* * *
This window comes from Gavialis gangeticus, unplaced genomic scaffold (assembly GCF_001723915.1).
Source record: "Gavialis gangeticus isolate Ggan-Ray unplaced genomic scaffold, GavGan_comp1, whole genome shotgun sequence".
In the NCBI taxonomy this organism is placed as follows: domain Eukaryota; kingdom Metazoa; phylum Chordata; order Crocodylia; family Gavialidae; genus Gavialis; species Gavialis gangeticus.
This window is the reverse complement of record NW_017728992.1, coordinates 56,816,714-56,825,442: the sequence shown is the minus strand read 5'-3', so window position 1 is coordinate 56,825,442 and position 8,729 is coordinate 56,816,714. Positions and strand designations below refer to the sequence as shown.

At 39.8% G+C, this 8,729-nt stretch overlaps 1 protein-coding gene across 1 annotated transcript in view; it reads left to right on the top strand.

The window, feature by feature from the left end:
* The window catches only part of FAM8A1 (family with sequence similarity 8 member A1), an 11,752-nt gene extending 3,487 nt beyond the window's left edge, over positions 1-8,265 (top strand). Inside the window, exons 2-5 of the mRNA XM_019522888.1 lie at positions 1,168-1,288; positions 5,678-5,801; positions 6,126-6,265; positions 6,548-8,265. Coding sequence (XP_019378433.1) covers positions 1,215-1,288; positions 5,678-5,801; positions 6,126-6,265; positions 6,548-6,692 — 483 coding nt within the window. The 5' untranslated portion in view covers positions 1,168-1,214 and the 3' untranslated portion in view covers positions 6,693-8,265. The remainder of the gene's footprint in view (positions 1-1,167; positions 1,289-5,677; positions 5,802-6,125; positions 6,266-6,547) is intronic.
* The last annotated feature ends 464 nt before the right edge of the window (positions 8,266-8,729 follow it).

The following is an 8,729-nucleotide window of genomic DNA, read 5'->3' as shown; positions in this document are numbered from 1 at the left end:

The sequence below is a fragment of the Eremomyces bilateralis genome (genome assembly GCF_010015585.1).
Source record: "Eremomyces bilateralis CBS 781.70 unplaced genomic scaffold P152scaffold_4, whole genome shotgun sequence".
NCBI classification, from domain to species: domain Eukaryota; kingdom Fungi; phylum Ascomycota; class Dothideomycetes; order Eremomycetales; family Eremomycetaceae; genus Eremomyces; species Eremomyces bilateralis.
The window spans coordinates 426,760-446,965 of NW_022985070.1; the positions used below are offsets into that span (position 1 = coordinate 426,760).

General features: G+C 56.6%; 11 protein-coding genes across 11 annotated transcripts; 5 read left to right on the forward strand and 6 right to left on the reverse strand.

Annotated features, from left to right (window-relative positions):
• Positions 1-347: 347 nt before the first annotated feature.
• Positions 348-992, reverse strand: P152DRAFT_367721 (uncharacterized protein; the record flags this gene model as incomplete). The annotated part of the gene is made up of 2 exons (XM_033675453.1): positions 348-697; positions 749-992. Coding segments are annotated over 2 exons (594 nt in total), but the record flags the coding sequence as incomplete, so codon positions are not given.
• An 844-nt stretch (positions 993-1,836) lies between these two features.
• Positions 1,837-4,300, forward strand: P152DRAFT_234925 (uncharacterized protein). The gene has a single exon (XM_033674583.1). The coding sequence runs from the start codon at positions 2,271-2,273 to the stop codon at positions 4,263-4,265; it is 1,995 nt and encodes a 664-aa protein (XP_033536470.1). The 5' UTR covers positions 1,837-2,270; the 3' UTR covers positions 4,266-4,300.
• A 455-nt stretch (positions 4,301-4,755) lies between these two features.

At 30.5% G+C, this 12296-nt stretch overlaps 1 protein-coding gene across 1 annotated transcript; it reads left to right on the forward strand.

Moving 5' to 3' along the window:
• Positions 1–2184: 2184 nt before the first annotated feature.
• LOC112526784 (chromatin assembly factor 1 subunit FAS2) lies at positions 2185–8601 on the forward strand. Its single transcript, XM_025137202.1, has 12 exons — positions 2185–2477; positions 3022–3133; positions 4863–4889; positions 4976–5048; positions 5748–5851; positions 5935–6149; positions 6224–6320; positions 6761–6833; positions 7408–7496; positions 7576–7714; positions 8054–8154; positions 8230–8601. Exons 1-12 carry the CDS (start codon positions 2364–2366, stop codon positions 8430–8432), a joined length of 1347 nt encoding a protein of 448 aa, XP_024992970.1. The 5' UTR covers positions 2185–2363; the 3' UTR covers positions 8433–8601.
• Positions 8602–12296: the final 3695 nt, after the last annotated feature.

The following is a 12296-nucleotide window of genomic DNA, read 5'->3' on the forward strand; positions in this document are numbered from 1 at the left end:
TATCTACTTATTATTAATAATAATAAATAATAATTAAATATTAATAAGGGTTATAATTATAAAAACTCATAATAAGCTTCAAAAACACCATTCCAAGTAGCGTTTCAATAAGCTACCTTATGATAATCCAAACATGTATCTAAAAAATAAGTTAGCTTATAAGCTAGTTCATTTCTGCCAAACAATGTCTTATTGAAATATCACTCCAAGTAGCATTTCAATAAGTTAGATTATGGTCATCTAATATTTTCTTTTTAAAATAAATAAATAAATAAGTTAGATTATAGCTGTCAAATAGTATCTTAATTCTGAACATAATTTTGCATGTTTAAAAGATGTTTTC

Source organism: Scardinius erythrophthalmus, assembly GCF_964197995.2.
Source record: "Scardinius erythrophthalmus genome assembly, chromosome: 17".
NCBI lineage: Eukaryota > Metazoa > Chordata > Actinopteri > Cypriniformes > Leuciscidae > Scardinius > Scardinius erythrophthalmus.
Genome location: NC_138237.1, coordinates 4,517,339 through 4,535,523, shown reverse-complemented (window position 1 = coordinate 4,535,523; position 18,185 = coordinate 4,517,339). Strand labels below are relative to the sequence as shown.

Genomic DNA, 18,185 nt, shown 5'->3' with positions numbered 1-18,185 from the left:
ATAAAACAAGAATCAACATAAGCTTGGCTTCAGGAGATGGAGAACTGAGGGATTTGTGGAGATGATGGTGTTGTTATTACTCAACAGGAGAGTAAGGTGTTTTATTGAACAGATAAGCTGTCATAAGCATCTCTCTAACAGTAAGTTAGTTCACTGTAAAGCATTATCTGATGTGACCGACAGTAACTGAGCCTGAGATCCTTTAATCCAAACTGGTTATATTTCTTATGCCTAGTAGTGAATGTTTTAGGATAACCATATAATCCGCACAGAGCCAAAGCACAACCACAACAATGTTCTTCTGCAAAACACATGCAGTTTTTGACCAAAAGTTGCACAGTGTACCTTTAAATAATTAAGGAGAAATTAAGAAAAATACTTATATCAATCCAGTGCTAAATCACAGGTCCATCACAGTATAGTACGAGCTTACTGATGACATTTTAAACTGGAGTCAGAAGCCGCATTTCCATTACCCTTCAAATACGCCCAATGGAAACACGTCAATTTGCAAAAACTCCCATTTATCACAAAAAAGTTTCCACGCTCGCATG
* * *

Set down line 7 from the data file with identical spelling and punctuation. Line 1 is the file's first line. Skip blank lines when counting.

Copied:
* The window catches only part of FAM8A1 (family with sequence similarity 8 member A1), an 11,752-nt gene extending 3,487 nt beyond the window's left edge, over positions 1-8,265 (top strand). Inside the window, exons 2-5 of the mRNA XM_019522888.1 lie at positions 1,168-1,288; positions 5,678-5,801; positions 6,126-6,265; positions 6,548-8,265. Coding sequence (XP_019378433.1) covers positions 1,215-1,288; positions 5,678-5,801; positions 6,126-6,265; positions 6,548-6,692 — 483 coding nt within the window. The 5' untranslated portion in view covers positions 1,168-1,214 and the 3' untranslated portion in view covers positions 6,693-8,265. The remainder of the gene's footprint in view (positions 1-1,167; positions 1,289-5,677; positions 5,802-6,125; positions 6,266-6,547) is intronic.